Have you noticed walking into any gym what the most popular pieces of fitness equipment are being used? I guess by the title of this article you should know it’s cardio machines (treadmills, elliptical trainers, stationary bikes, rowing machines, steppers). Some gyms have up to 100 pieces of various cardio machines with virtually every one of them being used at the same time. I have seen sign-up lists and time limits of 20 minutes being placed on individual machines. The questions I would like to bring up:
- Why do people use cardio machines?
- Are they really necessary for weight loss and fitness?
- What are the negative aspects of using cardio machines?
- Who benefits most from people exercising on cardio machines?
- Is there a better way to get the results people are searching for?
The number one reason for the popularity of cardio machines is that they are marketed as a great way for losing weight. People like numbers. They like to see the calories clicking off on the digital screen in front of them. The numbers can validate an effort you put forth. They can make you feel good because they indicate you have burned some fat or it justifies having some desert later that night.
The problem is that the calories the machine says you have burnt is WRONG.
Think about this: two females of the same age and weight get onto identical treadmills. They both walk at four miles per hour, at a five degree incline for 45 minutes. If they both did the same work and entered the same information into the treadmill, the readouts of calories expended are identical.
But what if one person exercised regularly and was fit while the other person was a beginner just starting out? The beginner is destroyed trying to finish the workout and the fit person found the routine a stroll in the park. The intensity of the workout was much more difficult for one person than the other. The beginner would have burned many more calories than the fit person because the workout was hard for them. Cardio machines can not differentiate the fitness level of each individual.
Manufacturers of fitness equipment program their machines to show calorie readouts based on metabolic equations. These equations are just estimates and cannot take into account all the variables in caloric expenditure. I would say most people burn about 30 per cent less calories than a typical cardio machine indicates.
The other reasons I think people use cardio machines are:
- They are expensive and fancy looking (they must be good for you).
- Some have televisions to reduce boredom (if you can watch television while training, in my opinion you are not training hard enough).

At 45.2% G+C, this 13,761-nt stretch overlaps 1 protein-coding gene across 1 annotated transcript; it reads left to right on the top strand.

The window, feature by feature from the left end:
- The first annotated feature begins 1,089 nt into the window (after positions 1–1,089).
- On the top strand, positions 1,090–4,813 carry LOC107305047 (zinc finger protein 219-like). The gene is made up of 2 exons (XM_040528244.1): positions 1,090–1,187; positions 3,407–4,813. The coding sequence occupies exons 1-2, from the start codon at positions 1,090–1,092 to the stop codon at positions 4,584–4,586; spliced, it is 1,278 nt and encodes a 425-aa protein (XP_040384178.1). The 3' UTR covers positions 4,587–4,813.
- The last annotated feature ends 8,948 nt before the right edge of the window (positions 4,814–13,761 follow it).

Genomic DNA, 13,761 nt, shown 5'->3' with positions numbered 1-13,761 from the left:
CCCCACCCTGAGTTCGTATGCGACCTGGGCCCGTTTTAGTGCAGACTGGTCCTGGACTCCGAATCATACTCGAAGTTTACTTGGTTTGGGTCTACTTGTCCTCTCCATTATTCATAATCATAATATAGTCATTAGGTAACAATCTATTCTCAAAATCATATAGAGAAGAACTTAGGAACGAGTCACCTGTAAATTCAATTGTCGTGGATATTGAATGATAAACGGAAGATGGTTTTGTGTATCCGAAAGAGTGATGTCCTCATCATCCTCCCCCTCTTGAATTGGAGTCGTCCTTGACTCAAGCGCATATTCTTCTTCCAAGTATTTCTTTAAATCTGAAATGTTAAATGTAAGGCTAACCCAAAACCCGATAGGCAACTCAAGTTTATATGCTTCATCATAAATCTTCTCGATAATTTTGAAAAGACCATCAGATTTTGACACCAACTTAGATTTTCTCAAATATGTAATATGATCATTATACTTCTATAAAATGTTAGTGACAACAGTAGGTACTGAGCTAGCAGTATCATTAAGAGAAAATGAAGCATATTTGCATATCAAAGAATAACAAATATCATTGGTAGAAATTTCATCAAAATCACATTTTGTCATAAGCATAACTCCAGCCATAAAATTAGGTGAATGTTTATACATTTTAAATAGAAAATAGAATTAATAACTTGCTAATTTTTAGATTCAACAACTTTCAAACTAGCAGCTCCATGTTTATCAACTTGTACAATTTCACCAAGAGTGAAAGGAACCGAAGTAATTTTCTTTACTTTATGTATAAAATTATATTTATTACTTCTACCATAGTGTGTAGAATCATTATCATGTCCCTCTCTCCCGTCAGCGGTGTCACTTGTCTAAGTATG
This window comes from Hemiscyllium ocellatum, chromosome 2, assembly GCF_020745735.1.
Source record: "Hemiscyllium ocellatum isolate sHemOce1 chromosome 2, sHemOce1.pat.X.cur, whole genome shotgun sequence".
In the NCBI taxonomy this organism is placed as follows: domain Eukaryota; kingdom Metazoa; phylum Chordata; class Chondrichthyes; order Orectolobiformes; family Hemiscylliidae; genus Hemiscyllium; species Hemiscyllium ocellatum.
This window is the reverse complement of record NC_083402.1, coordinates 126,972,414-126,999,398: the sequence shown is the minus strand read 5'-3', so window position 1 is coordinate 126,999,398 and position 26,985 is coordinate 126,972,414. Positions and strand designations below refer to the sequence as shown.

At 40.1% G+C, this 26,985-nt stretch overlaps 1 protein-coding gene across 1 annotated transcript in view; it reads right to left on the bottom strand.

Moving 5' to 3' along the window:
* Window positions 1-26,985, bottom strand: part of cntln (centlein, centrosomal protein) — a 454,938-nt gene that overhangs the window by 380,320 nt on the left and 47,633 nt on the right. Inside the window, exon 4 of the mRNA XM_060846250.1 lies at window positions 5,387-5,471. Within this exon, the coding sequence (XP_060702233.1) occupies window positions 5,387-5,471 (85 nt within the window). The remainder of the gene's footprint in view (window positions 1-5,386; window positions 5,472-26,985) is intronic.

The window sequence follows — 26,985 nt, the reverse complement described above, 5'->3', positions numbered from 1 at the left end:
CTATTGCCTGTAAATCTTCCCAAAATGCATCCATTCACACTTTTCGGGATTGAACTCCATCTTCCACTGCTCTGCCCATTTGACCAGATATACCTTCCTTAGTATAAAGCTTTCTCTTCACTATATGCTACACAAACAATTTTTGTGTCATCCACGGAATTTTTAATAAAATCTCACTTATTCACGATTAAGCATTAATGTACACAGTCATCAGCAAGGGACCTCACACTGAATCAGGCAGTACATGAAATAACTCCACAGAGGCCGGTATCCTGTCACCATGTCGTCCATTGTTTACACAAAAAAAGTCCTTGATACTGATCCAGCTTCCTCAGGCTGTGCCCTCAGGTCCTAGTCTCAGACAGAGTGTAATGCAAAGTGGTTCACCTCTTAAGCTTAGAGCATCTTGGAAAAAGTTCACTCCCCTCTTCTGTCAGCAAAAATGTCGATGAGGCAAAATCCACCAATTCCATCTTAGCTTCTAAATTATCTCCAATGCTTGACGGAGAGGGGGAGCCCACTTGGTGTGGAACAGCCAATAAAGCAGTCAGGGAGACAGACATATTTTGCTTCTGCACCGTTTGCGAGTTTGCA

- They are simple to use (people don’t want to think about what they are doing, are too busy or uneducated to design a better workout for themselves).
- Other people are using them (they must be good for you thought process).
- I get a great sweat it must be doing something. If you are riding a stationary bike at the same intensity level as a bike outdoors you would sweat much more inside. In the outdoors there is better air and wind circulation, indoors you are right beside other people and machines that give off heat. Just because you are warm and sweaty does not mean you are getting a great workout).
The other big reason I believe people use cardio machines is that they can take and monitor their heart rate easily. Have you noticed the heart rate zone charts right on the machines? The charts recommend you do not work past a certain point with your heart rate depending on your age.
The problem is that the charts are WRONG.
Like the calorie readouts, they are based on formulas that are incorrect for your body. Let me give you something to think about. One day I am out running with my business partner Jeff Woods, and we both have heart rate monitors on. We are going up the long steep hill by the Kinsmen Field House in Edmonton. At the top we check our heart rates I am at 182 beats per minute while Jeff is at 206. We are tired but not maxed out.
If I were to follow the traditional formula they use for heart rate zone training (220-age = max heart rate) it would be a bit off for me and extremely off for Jeff. I theoretically should only be able to get my heart rate to 178 and Jeff to 171 beats per minute (also, here is where you can do the math to figure out how old we are).
The heart rate charts on cardio machines recommend you work between 70 per cent and 85 per cent of your max heart rate. For me that would be between 124 to 151 and for Jeff it’s 119 to 145 beats per minute. Here are the issues.
Jeff’s real max heart rate is 215 beats per minute, not 171 which the formula predicts. The adjusted training zone for him should be between 151 to 183 beats per minute. If he followed the heart rate zones on cardio machines he would be wasting his time. Minimal to no training effect would occur for the time he invests in exercising.